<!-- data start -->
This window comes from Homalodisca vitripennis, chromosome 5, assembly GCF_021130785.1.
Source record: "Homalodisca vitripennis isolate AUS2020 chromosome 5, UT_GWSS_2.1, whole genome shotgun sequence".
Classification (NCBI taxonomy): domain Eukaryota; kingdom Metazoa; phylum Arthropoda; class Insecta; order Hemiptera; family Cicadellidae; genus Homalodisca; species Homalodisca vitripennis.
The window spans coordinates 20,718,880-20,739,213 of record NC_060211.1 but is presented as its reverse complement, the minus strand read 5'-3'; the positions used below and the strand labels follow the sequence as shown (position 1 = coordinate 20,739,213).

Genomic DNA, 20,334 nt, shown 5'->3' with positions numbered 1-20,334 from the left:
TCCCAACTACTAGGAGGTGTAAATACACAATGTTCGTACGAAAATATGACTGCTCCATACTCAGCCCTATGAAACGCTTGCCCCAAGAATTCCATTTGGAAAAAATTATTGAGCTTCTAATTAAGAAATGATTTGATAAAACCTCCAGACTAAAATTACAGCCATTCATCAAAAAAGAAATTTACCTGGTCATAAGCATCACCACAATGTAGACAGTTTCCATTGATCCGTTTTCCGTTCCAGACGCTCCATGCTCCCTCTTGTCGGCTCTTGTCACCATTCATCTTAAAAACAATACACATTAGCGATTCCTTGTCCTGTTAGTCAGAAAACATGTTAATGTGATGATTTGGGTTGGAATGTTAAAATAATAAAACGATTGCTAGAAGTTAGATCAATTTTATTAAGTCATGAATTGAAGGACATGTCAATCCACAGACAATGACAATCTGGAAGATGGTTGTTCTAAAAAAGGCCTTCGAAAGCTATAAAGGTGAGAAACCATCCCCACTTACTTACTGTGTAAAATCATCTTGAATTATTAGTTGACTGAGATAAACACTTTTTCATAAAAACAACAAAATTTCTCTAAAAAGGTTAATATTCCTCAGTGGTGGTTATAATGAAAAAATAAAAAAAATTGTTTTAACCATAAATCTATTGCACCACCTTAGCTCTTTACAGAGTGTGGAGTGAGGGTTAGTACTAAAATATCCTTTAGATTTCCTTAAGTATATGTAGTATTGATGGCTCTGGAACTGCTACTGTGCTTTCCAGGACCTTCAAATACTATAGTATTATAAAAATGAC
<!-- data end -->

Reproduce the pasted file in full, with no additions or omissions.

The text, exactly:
This window comes from Homalodisca vitripennis, chromosome 5, assembly GCF_021130785.1.
Source record: "Homalodisca vitripennis isolate AUS2020 chromosome 5, UT_GWSS_2.1, whole genome shotgun sequence".
Classification (NCBI taxonomy): domain Eukaryota; kingdom Metazoa; phylum Arthropoda; class Insecta; order Hemiptera; family Cicadellidae; genus Homalodisca; species Homalodisca vitripennis.
The window spans coordinates 20,718,880-20,739,213 of record NC_060211.1 but is presented as its reverse complement, the minus strand read 5'-3'; the positions used below and the strand labels follow the sequence as shown (position 1 = coordinate 20,739,213).

Genomic DNA, 20,334 nt, shown 5'->3' with positions numbered 1-20,334 from the left:
TCCCAACTACTAGGAGGTGTAAATACACAATGTTCGTACGAAAATATGACTGCTCCATACTCAGCCCTATGAAACGCTTGCCCCAAGAATTCCATTTGGAAAAAATTATTGAGCTTCTAATTAAGAAATGATTTGATAAAACCTCCAGACTAAAATTACAGCCATTCATCAAAAAAGAAATTTACCTGGTCATAAGCATCACCACAATGTAGACAGTTTCCATTGATCCGTTTTCCGTTCCAGACGCTCCATGCTCCCTCTTGTCGGCTCTTGTCACCATTCATCTTAAAAACAATACACATTAGCGATTCCTTGTCCTGTTAGTCAGAAAACATGTTAATGTGATGATTTGGGTTGGAATGTTAAAATAATAAAACGATTGCTAGAAGTTAGATCAATTTTATTAAGTCATGAATTGAAGGACATGTCAATCCACAGACAATGACAATCTGGAAGATGGTTGTTCTAAAAAAGGCCTTCGAAAGCTATAAAGGTGAGAAACCATCCCCACTTACTTACTGTGTAAAATCATCTTGAATTATTAGTTGACTGAGATAAACACTTTTTCATAAAAACAACAAAATTTCTCTAAAAAGGTTAATATTCCTCAGTGGTGGTTATAATGAAAAAATAAAAAAAATTGTTTTAACCATAAATCTATTGCACCACCTTAGCTCTTTACAGAGTGTGGAGTGAGGGTTAGTACTAAAATATCCTTTAGATTTCCTTAAGTATATGTAGTATTGATGGCTCTGGAACTGCTACTGTGCTTTCCAGGACCTTCAAATACTATAGTATTATAAAAATGAC